Inspired by Tulsa, African-American Leaders Are Defining What Black Wall Street Means Today—in All of Its Variations.
Lakeysha Hallmon takes pride in following in the footsteps of O. W. Gurley, founder of Tulsa’s Greenwood neighborhood, dubbed “the original Black Wall Street.”
As with Gurley, who relocated from Arkansas to Oklahoma to acquire the 40 acres of land on which he intended to establish Black businesses, Hallmon left Mississippi for Atlanta ten years ago with similar intentions.
“Atlanta epitomizes mobility, and where there is mobility, opportunity exists,” Hallmon explains. “There is an opportunity where there are already unapologetically positive conversations about Black economic mobility.”
Hallmon founded the Village Market in 2016, an Atlanta-based initiative that utilizes marketing campaigns and marketplaces to support Black entrepreneurs. She is one of a growing number of Black leaders committed to preserving Gurley’s Black Wall Street vision a century after the Tulsa race massacre destroyed his prosperous Black neighborhood.
“A lot of my decisions are influenced by the way he conducted business and truly galvanized the community,” Hallmon explains.
To date, the Village Market’s annual “Buy Black in August” campaign, triannual marketplace, and community retail store have generated more than $5.3 million for local, Black-owned businesses. Hallmon also founded Elevate, a 12-week incubator that has aided over 75 Black entrepreneurs in scaling their businesses by providing mentorship and funding.
Hill Harper, an actor, recognized an opportunity to digitize Black Wall Street. On Monday, he launched The Black Wall Street, a cryptocurrency trading and conversion application. Additionally, it provides financial literacy resources to underserved Black communities.
“O.W. Gurley founded the Greenwood district…and since then, we’ve seen this entire trend,” Harper explains. “Nipsey Hussle referred to it as ‘buying back the block.’ Our objective here is to reclaim the blockchain.”
Harper continues, “Black culture has empowered and emboldened so many technology companies.” “However, that value has not yet been reintroduced into our community. The purpose of owning this platform is to enable members of the community to take ownership of and benefit from their own culture.”
Randy Wiggins is paying tribute to Tulsa by establishing a new Black Wall Street in the city. “We want Tulsa to be the world’s most Black-entrepreneur-centric ecosystem, as it was at the turn of the twentieth century.”
Tulsa is not only historically significant, as Wiggins points out. Geographically, it is an ideal location for budding African-American entrepreneurs. “That is reality in light of Covid-19, high prices, and the high cost of living on the coasts,” Wiggins explains.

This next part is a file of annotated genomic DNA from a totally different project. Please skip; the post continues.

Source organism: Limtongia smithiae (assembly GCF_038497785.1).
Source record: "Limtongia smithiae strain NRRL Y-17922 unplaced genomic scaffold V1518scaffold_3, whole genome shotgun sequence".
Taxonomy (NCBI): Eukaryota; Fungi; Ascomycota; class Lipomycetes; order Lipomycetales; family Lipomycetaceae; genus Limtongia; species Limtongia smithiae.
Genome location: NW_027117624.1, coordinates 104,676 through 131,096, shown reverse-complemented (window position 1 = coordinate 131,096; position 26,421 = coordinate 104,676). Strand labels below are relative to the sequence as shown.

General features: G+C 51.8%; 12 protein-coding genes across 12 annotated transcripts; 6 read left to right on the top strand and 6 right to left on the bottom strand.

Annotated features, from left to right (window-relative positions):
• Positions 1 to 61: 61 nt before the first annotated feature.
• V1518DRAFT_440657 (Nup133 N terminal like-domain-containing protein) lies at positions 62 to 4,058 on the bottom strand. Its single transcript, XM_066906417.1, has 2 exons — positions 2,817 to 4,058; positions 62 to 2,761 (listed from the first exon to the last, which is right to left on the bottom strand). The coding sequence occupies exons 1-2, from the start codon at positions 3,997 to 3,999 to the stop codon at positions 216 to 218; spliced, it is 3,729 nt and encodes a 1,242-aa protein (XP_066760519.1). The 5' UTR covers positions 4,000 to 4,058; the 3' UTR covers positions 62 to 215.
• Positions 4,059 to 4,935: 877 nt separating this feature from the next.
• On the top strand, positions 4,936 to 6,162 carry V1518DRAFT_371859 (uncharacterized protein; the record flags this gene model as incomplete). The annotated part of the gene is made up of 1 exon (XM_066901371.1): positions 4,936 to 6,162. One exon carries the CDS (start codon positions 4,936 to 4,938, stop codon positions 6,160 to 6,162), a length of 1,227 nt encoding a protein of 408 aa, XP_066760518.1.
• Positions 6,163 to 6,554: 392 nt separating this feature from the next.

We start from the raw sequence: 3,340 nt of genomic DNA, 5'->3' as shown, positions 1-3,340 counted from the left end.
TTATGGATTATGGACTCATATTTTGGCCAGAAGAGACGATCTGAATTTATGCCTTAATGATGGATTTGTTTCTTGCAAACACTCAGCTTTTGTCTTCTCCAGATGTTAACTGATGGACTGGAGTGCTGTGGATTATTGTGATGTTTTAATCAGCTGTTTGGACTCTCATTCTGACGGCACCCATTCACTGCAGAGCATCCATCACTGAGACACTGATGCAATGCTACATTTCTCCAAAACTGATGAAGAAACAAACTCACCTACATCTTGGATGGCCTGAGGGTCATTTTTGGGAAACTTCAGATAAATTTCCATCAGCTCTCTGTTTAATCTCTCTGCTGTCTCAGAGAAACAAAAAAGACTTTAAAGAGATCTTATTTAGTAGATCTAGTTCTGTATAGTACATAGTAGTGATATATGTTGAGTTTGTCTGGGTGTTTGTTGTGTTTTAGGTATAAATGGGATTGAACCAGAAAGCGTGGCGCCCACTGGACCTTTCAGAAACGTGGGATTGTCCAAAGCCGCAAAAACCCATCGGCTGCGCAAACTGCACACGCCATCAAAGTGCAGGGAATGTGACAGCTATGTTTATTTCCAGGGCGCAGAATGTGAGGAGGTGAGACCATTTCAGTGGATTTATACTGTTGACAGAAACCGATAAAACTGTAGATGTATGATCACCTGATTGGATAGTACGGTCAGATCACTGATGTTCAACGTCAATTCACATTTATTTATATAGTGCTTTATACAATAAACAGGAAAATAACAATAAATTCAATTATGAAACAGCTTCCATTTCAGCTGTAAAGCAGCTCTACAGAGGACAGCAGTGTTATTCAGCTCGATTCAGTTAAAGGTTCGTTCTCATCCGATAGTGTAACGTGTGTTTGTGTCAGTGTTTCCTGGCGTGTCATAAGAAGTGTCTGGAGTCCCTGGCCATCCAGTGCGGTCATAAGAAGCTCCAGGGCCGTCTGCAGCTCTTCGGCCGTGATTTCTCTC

He hopes to attract and support Black businesses that choose to settle in Tulsa through his initiative, Build In Tulsa, which launched Monday. The advisory board of the organization includes John Rogers of Ariel Investments, whose grandfather owned property that was destroyed in the massacre, and Loida Nicolas Lewis, the widow of late businessman Reginald Lewis.
Build In Tulsa is launching three accelerator programs and hopes to provide funding to 30 companies within two years to establish a presence in Tulsa. Long-term objectives include the establishment of a dedicated Black Tech headquarters in the city and the launch of a $10 million seed fund.
Additionally, Wiggins is in the process of acquiring an 11-acre property located five minutes from Tulsa’s original Black Wall Street. He wishes to establish this as a hub for Black-owned businesses.
“To me, Black Wall Street entails radical and intentional collaboration and partnership across every segment of Tulsa and greater Black America,” Wiggins explains. “It’s about every segment of the Black community in America reimagining Tulsa as it once was, as the epicenter of Black wealth creation, and everyone pulling in the same direction to make that a reality once more.”
J. Hackett, owner of Asheville’s first African-American-owned coffee shop, Grind Coffee Co., wants to establish a Black Wall Street in his city. He is reinvesting a $50,000 grant from the North Carolina Black Entrepreneurship Council in order to establish an incubator for 25 Black-owned businesses in Asheville. His goal, with the assistance of 15 local partners—including Hatch AVL, Venture Asheville, the Rotary Club of Downtown Asheville, and the City of Asheville’s Business Inclusion Office—is for each business to exit the program with a minimum of $250,000.
He’s also raised over $200,000 for Asheville’s Black business community through Grind Black Wall Street AVL, a monthly pop-up shop featuring Black-owned vendors. Hackett, on the other hand, has loftier ambitions to establish a dedicated space for Black businesses and has been eyeing a vacant property in Asheville’s central business district.
“We must be able to think systemically: what does it take to be a part of the future’s history-making?” Hackett inquires. “Without a physical location, it’s easy for history to forget about you. However, if you do, it will be difficult to undo. It is critical for every city to have some sort of Black Wall Street headquarters.”
Returning to Atlanta, Hallmon acknowledges that each contemporary vision for Black Wall Street is unique, and each is a variation on Gurley’s. Their ultimate objectives, however, are identical.
“The Black Wall Street of 2021 is the same as it was a century ago: it is a model of resilience,” Hallmon says. “It is yet another instance of Black people deciding to be each other’s greatest resource.”